PAs are sometimes the unsung heroes. We have been around for fifty years, quietly taking care of patients. The subspecialties use our skills in the OR, the cath lab and the IR suite. Many successful MDs have very competent PAs at their side. We know this, but much of the American public doesn’t.
Many of us are happy to continue down this path. We roll our eyes when someone tries to describe the profession in mainstream media, and manage to get it wrong almost every single time. We gracefully educate the public about what we do and why. We shrug off “short coat” remarks, and comments from our circles about pursuing an MD degree. It’s a thankless job—sometimes. And, we will always have the attitude bred into our education of serving the underserved and being a bridge for those who need access to quality healthcare.
I would never knock our roots. This is a noble profession—realized or not by the public. There are some definite perks to our profession, and I love what I do, but … .
Today, I want to recognize those who are stretching beyond the typical clinician position. I call them the “PA entrepreneurs.” These are people who are dreamers and will not be held back by the restrictions of our license. They are thinking outside the box and working to create their own perfect job. I have had the privilege of entering into this whole new world of opportunity that our education allows admission to. And a professional degree is only one piece of a greater idea.
Since I’ve tapped into this group of entrepreneurs, I’ve learned a lot about what we can accomplish. There are PAs all over this country doing truly unique and forward-thinking “side gigs,” or even replacing their income entirely with small businesses. There are PAs who have built mini empires of urgent cares that they own and operate. There are PAs who run their own health and wellness businesses. House calls, pre-PA admissions coaches, fitness and life coaches, selling essential oils, consultants, CME products … the list of PA-owned small businesses continues.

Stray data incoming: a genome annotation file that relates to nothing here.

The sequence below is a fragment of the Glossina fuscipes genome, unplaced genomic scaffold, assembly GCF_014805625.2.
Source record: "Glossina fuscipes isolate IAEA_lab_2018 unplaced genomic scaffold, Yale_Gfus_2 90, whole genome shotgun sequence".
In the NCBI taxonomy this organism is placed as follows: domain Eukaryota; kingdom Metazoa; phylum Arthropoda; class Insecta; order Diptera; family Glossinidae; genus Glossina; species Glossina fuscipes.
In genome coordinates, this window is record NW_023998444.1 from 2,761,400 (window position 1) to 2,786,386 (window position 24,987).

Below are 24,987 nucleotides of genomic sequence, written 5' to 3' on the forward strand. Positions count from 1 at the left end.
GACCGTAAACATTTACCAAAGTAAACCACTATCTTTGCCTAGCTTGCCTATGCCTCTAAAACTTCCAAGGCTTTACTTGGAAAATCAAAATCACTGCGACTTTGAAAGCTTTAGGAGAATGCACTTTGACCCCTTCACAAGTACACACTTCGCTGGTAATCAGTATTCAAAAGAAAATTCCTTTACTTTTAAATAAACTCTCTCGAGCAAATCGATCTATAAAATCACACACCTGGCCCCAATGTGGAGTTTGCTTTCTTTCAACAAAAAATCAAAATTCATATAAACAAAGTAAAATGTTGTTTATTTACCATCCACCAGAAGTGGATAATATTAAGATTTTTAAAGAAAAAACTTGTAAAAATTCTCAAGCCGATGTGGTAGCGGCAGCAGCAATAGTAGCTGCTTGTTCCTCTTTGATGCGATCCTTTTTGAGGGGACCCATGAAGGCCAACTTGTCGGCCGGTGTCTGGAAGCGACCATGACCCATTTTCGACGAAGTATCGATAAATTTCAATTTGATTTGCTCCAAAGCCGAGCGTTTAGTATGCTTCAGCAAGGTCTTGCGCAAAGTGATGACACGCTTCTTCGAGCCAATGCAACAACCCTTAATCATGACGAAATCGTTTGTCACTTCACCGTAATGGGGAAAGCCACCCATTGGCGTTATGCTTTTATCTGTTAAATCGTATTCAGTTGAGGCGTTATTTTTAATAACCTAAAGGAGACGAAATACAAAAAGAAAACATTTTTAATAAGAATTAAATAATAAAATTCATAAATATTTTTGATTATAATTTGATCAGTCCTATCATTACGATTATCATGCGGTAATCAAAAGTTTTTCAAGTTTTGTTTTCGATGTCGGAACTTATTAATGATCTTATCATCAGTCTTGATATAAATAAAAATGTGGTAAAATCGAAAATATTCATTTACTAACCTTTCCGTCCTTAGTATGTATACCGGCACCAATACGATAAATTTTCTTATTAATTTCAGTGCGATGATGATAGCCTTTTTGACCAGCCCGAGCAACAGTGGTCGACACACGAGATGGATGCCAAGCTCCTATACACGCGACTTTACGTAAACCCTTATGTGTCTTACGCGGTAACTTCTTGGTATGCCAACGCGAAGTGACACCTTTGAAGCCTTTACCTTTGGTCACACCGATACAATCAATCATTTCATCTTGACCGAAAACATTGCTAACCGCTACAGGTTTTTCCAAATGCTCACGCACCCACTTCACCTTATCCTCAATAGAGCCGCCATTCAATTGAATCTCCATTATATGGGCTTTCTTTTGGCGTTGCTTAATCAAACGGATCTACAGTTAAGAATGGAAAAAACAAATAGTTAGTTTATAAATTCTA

There is something in the air … I’m not sure what it is. Maybe, we have established ourselves enough that we can now start branching off from the traditional roles? Maybe, we are realizing how much more we are capable of? Maybe, it’s time to incorporate more of a business side to our education!
This is something that I hope the current and next generation of PAs realize: We can practice medicine in underserved areas. (There will always be that need, and our profession will always step up to the plate.) But we can also be the boss! We can own our own clinics, our own businesses, our own destinies.
I think I deserve to explore my possibilities and take a risk on an idea. Heck, I may even go back and get my MBA! If you want to talk with other like-minded people, join the Physician Assistant Entrepreneurs group on Facebook. Throw ideas back and forth with your peers that are as crazy as you are.
It’s thrilling to learn about what others are doing with this awesome education we have received. And, you might just stumble across something really great that changes the course of your entire career!
Rachael Jarman, PA-C, is a supervisor for advanced practice providers within an urgent care clinic group in Minnesota. Recently, Rachael started a business as an admissions coach for pre-pa students, called PA Trek. And she (and her husband) are raising three “wild little girls,” with their free time spent zipping around in a vintage camper.